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Severe Acute Respiratory Syndrome in Association with Human leukocyte Antigen and Clinical Implications

Attapon Cheepsattayakorn*

Zonal Tuberculosis and Chest Disease Center, Thailand

*Corresponding Author:
Attapon Cheepsattayakorn
Zonal Tuberculosis and Chest Disease Center, Thailand
Tel: 66-53-140767, 66-53-276364
Fax: 66-53-140773, 66-53-273590
E-mail: [email protected]

Received Date: February 05, 2014; Accepted Date: February 07, 2014; Published Date: February 08, 2014

Citation: Cheepsattayakorn A (2014) Severe Acute Respiratory Syndrome in Association with Human Leukocyte Antigen and Clinical Implications. Poult Fish Wildl Sci 2:e106. doi: 10.4172/2375-446X.1000e106

Copyright: © 2014 Cheepsattayakorn A. This is an open-access article distributed under the terms of the Creative Commons Attribution License, which permits unrestricted use, distribution, and reproduction in any medium, provided the original author and source are credited.

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Human leukocyte antigen (HLA) is the most polymorphic genetic system in humans, with numerous alleles, and subsequently, various possible combinations [1]. These genes, the products of histocompatibility complex (MHC) [2] are located in the short arm of chromosome 6 at band p 21.3 [2] and are divided into three classes, I, II and III [1]. HLA class I is responsible for coding the molecules HLA-A, -B and -C, present in almost all somatic cells with killing of viral infected targets by class I antigens restrict cytotoxic T-cell (CD8+) function [2] while HLA class II genes code the molecules HLA-DR, -DQ and -DP [1] by presentation of exogenous antigens to T-helper cells (CD4+) or antigen presenting cells (APC) [2]. This polymorphism contributes to the differences in susceptibility to diseases among genetically distinct groups [1]. The molecules coded for by the HLA system are responsible for the antigen presentation [1]. The T lymphocytes that are linked to HLA molecules only recognize antigens by the antigen-specific cell surface receptor-antigens interaction [2], thus the HLA antigens [1] and MCH molecules [2] apparently participate in controlling susceptibility and resistance to various diseases. Some infectious diseases were considered as familial before the finding of the causative microorganism and early twin studies indicated that there was a substantial host genetic influence on susceptibility to diseases such as polio and tuberculosis (TB) [3]. At present, it has been confirmed that human genetic variation demonstrates a major influence on the course of diseases caused by several infectious microorganisms [3].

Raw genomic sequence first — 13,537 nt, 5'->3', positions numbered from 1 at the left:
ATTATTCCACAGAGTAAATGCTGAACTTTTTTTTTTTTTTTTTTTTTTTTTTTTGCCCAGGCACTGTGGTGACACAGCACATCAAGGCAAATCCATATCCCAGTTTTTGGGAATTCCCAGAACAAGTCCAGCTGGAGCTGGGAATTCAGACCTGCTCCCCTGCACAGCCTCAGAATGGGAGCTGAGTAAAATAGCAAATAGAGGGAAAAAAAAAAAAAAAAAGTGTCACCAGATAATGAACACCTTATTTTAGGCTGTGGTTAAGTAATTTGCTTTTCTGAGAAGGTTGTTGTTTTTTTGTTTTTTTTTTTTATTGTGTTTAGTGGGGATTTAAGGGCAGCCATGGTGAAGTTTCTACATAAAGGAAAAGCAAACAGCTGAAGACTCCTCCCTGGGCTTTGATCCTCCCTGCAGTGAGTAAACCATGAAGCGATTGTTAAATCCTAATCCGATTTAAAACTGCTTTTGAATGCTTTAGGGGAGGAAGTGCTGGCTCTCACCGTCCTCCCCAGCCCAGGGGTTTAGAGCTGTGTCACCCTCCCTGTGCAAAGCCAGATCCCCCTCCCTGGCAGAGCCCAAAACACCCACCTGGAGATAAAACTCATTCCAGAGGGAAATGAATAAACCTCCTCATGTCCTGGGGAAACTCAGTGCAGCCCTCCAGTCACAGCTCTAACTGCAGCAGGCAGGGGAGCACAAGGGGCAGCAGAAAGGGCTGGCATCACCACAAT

Itoyama reported that the deletion of the 287 bp Alu repeat (D allele) in intron 16 of the angiotensin converting enzyme 2 (ACE 2) gene is associated with hypoxemia and diffuse alveolar damage in patients with severe acute respiratory syndrome (SARS) [4] and may protect acute lung injury and respiratory failure [5]. Nevertheless, there may be potential confounders to a genetic association study as the following: 1) the dead patients were excluded from this study, 2) hypoxemia was defined as requiring oxygen supplementation, and 3) only 44 patients were studied [6]. Some HLA subtypes, particularly HLA-B*0703 and HLA-DRB1*0301 alleles have been demonstrated to be more prevalent in patients with SARS [7] and those with poorer outcomes [8]. On the other hand, the polymorphism in ACE II gene, coding for a functional receptor of the SARS-coronavirus, was not associated with the susceptibility or outcome of SARS [9]. A previous study revealed that CXCL10(-938AA) gene is always protective from SARS infection whenever it appears only jointly with either Fg12(+158T/*) or HO-1 (-497A/*), whereas Fg12(+158T/*) is associated with higher SARSinfection susceptibility unless combined with CXCL10/IP-10(-938AA) which is associated with lower susceptibility [10]. Chan concluded that the ACE I/D polymorphism was not directly associated with increasing susceptibility to SARS-coronavirus infection and was not associated with poor outcome after SARS-coronavirus infection [6]. A recent study in Taiwan demonstrated that HLA-Cw*1502 [11], -DR*0301 [11], and -A*2402 [12] alleles conferred resistance against SARS infection. CD209L homozygote individuals [13] and low-mannosebinding- lectin-producing genotypes [14] have been demonstrated to have a significantly lower risk and increased risk of SARS infection, respectively. A previous study among Vietnamese population with SARS revealed that polymorphisms of two interferon-inducible genes, 2′,5′-oligoadenylate synthetase 1 (OAS-1 (G-allele in exon 3 and the one in exon 6)) and myxovirus resistance-A (MxA) were associated with SARS infection [15]. The single nucleotide polymorphisms (SNPs) in MxA was associated with the progression of SARS [15]. The SNPs in OAS-1 were associated with SARS-coronavirus infection or SARS development [15]. The GG genotype and G-allele of G/TSNP at position -88 in the MxA gene promoter were demonstrated more frequent in hypoxemic group of patients with SARS than nonhypoxemic group [15]. They may be related to the response of SARS patients to interferons (IFNs), particularly those with AA genotype of the A/G-SNP in exon 3 of OAS-1 may respond to IFN treatment more effectively than those with AG or GG genotype [15]. If SARS re-emerges, IFN could be a promising candidate to treat patients with SARS [16-23]. These findings may contribute to the perception of IFN-induced antiviral response to SARS infection. SARS-coronavirus infection elicited both CD4+ and CD8+ T-cell responses to the M protein in recovered SARS patients that persisted for a long period of time [24]. This may have significant implications in developing SARS vaccines [24]. A previous study indicated that a HLA-A*0201- restricted decameric epitope P15 (S411-420, KLPDDFMGCV) derived from the S protein that was found to localized within the angiotensinconverting enzyme 2 receptor-binding region of the S1 domain could significantly enhance the expression of HLA-A*0201 molecules on the T2 cell surface [25]. P15 then stimulated IFN-γ-producing cytotoxic-T lymphocytes (CTLs) from the peripheral blood mononuclear cells of former SARS patients and induced specific CTLs from P15-immunized HLA-A*2.1-transgenic mice in vivo [25]. Significant P15-specific CTLs then were induced by HLA-A*2.1-trangenic mice that was immunized by a deoxyribonucleic-acid (DNA) vaccine encoding the S protein [25]. This suggested that P15 was a naturally processed epitope [25]. Thus, P15 could be a novel SARS-associated coronavirus-specific epitope and a potential target for evaluation of candidate SARS vaccines and characterization of virus control mechanisms [25].